Early Middles New Directions And Subplots

REMEMBER AWHILE BACK, I WARNED YOU that every plot will try to go wrong after the first big scene?

It's true. Generally, it's because fiction fatigue has set in. You've been concentrating intensely, and now your beginning is complete, doing all the jobs that beginnings need to do.

Back off a day or two, catch your breath, before going any further.

But leave your beginning alone.

That's terrifically important. You'll be inclined to tinker with it, unsure that the hard choices of intuition and craft were the right ones, after all. And much of your second-guessing will be wrong. When you've just finished something is not the right time to revise it. You don't know where it all fits in yet—what it's leading up to. Your story doesn't have a real shape yet that can resist insecure tinkering.

Leave your beginning alone, at least until you have one whole first draft, in the case of a short story; or until you're past the middle, in a novel. Until then, you're not in a position to judge the fiction as one unified thing and make informed decisions about the individual sections.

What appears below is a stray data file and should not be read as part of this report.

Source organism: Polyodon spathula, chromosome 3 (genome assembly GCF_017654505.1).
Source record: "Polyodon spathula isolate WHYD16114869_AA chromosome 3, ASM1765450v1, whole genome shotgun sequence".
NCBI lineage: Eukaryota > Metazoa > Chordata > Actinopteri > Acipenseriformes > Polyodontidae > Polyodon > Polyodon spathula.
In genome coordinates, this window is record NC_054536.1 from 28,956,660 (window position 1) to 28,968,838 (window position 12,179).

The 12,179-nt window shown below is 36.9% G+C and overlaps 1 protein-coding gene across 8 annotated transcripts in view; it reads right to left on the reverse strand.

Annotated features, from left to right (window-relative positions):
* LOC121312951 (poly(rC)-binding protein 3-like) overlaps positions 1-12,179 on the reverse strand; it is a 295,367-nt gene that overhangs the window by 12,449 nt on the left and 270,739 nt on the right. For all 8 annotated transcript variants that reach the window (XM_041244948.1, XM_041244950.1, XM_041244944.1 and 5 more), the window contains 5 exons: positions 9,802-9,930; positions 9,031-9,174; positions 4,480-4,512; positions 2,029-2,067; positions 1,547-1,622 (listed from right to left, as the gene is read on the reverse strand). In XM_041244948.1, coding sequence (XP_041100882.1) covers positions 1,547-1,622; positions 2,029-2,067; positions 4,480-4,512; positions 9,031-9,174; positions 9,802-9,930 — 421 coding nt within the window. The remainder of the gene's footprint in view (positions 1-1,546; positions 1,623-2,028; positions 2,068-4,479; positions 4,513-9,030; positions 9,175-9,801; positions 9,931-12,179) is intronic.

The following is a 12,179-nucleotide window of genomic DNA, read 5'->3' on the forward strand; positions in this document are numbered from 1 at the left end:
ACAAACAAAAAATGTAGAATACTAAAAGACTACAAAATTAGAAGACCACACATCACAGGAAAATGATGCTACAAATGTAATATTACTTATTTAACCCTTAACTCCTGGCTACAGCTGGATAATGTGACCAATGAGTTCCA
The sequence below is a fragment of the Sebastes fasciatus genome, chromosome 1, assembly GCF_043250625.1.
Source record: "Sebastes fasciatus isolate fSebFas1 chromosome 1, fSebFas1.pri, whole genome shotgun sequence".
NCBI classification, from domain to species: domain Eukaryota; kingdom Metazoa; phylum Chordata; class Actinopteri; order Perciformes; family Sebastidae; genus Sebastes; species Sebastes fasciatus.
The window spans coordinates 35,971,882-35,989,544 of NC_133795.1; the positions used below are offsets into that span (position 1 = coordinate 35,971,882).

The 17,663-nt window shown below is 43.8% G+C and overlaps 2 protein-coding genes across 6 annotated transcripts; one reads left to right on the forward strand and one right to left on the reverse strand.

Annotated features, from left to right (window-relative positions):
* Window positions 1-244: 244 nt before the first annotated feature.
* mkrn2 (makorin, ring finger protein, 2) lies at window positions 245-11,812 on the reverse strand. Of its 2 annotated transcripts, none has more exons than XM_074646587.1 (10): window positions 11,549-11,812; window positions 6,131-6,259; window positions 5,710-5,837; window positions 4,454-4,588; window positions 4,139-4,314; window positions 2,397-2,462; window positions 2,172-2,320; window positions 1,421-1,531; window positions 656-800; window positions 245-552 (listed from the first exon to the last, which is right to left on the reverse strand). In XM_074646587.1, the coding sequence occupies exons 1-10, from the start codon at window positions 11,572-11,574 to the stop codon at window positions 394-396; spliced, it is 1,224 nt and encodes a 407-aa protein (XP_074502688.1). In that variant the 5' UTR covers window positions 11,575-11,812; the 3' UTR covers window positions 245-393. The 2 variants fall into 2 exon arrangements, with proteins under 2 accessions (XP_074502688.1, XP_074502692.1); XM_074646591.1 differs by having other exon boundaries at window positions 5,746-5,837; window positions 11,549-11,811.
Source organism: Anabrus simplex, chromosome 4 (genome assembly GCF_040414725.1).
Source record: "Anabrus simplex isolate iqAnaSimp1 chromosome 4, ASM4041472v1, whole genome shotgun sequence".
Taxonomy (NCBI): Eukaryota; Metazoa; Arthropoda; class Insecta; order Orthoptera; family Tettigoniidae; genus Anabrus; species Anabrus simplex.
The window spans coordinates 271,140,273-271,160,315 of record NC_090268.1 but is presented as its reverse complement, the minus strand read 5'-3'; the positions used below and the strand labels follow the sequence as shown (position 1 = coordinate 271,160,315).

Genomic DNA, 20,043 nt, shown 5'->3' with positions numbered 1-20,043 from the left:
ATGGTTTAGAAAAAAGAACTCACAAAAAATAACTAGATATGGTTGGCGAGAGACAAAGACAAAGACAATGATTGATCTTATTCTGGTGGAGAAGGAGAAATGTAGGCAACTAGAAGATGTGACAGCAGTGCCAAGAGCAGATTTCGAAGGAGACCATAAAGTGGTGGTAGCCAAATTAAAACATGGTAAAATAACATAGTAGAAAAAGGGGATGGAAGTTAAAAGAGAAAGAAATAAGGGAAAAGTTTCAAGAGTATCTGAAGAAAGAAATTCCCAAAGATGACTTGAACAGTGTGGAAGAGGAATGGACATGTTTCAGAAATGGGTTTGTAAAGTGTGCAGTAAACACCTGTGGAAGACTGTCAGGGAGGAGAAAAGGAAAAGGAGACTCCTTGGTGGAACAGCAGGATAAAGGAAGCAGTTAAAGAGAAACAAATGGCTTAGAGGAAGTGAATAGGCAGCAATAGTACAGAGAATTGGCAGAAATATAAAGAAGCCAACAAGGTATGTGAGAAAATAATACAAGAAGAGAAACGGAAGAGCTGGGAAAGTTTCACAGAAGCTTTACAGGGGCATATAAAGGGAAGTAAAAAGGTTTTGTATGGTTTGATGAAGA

If you have ideas for revision, fine. Jot them down, staple them to page one. Start a file of afterthoughts. But don't try to

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implement them—not yet. Your beginning may well benefit from revision; as I warned you earlier, you may even find you have to scrap it and start over. But not now.

I think more stories have collapsed from premature tinkering than from any other single cause.

Fiction fatigue: expect it, and don't let it ruin your story.

Let the beginning cool off enough to stand poking and prodding, before you go back to it. Instead, after a healthy rest mowing lawn or going to yourjob, start gearing up for the special tasks that middles involve.

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